Mopani Wood: Yep, it's a bit pricy because of it's relative scarcity in the trade, but this stuff puts out some serious tannins, and depending upon how long you soak it prior to use, it can impart tannins for many, many months. In fact, I've had pieces in smaller tanks (like 20 US gallons), that were soaked minimally, and imparted a beautiful (okay, to ME, anyways) brownish tint for over a year! Oh, yeah- it's some of the most beautiful wood used in the aquarium world, too. 

And of course, I could pretty much go on and on with the whole catalog of stuff we offer; however, these are the best ones, IMHO for doing the "tint" thing!

I'd be remiss if I didn't at least mention the "golden rules" of using botanicals to influence your water chemistry, which we've talked about over and over and OVER here:

1) Always follow our preparation recommendations (boiling and/or extended soaking) prior to adding botanicals to your aquariums for any purpose- be it "aesthetic" or "functional." It's not the most enjoyable thing in the world to boil stuff and then soak it, but it's one of the best ways to a) release some of the organics, dirt, and other impurities that might be bound up in the surfaces of the botanicals, and b) helps to saturate their tissues, softening them and water logging the botanicals so that they sink more readily (something that's more important in specimens destined for display tank, but you get the idea here...).

Aquarists always wonder how much of the tannins they might "lose" through the preparation process, particularly in regards to leaves, and the answer truly is that I don't know for sure. I can tell you that most of these items will continue to release tannins over time as long as they are submerged. I suspect that the amount of tannins lost as a result of proper preparation is far less than the potential risk you expose your aquatic animals to when you don't prepare them for use. That's MY opinion, of course.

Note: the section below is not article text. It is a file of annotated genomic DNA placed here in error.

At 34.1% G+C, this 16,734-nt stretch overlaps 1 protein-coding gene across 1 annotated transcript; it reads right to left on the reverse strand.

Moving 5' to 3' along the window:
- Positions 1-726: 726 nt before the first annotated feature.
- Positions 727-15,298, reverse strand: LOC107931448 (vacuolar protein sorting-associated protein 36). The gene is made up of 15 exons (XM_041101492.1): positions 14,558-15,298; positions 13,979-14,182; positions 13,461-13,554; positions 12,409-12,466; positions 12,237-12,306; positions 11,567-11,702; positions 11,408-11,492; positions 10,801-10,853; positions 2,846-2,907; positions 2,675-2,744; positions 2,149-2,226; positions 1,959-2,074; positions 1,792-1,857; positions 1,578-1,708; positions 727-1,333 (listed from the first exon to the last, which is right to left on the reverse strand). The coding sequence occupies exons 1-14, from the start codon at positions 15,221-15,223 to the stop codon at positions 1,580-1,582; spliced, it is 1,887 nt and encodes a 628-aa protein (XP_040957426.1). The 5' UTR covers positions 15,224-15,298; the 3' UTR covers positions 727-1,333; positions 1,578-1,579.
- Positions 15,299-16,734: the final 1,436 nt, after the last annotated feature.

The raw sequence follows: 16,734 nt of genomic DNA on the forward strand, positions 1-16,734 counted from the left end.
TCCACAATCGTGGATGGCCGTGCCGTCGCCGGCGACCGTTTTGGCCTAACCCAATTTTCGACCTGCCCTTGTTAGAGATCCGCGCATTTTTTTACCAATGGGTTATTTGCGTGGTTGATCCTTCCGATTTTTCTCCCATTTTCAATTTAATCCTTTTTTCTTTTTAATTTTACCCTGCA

2) Always GO SLOWLY and add botanical-influenced water, or botanicals themselves to your established aquariums gradually. Because you have a stable system, and are adding materials that can impact the water chemistry, and indeed, add to the bioload or affect water quality to some extent, it's really important to gradually add the botanicals to your system. This will give you the opportunity to gauge for yourself the impact on your water parameters that the materials impart, and to allow your fishes, biological filtration, and aesthetics to adjust to the changes. Remember, fishes don't always react well to (rapid) environmental changes. Err on the side of caution and go really slowly. What's the rush, anyways?

One of the things we've touched on before, which deserves repeating is that there is a difference between the the "tint" that you can often expect botanical materials (leaves, wood, seed pods, etc.) to impart to the water and an impact on pH and alkalinity.  Just because the water is brown doesn't mean that you have "Orinoco-like" conditions in your tank! In many cases, botanicals will have almost no influence whatsoever on the alkalinity. However, depending on the alkalinity and other environmental factors, they can affect the pH...To what extent is hard to predict. Water with minimal to no general hardness can be influenced way more significantly with botanicals, and if you're not careful, you can create a downward spiral of plummeting pH and it's associated problems. A little research, patience, and care goes a long way towards preventing any problems in this area.

The overall approach to observing what influence botanicals can have on your water chemistry is sort of a no-brainer, right? You simply have to add the botanicals and monitor your basic water parameters after you add them to compare them to your results prior to adding the botanicals.

Maybe it's the overly-cautious reefer in me...or just the cautious way I was trained in my formative hobby years by my father, and experienced hobbyist himself, but I think that it's just common sense to follow the directions we prescribe for preparation, and to use a healthy dose of good old-fashioned patience- coupled with common sense- when using these items in your aquatic displays. Observe your animals...Test your water regularly.

As usual, we can go on and on about this stuff, so we'll rap it up here. The point is, you can do many cool things with botanicals, apart from just giving your water that golden-brown color we obsess over here. The extent to which you will go, and the way you'll get there, of course, are based on your own decisions and needs. And you can do it safely and comfortably for both you AND your fishes!

It's actually pretty easy to keep your aquarium "in the dark!"

Stay patient. Stay observant. Stay enthused.

And Stay Wet.

Scott Fellman

Tannin Aquatics

 

 


Scott Fellman
Scott Fellman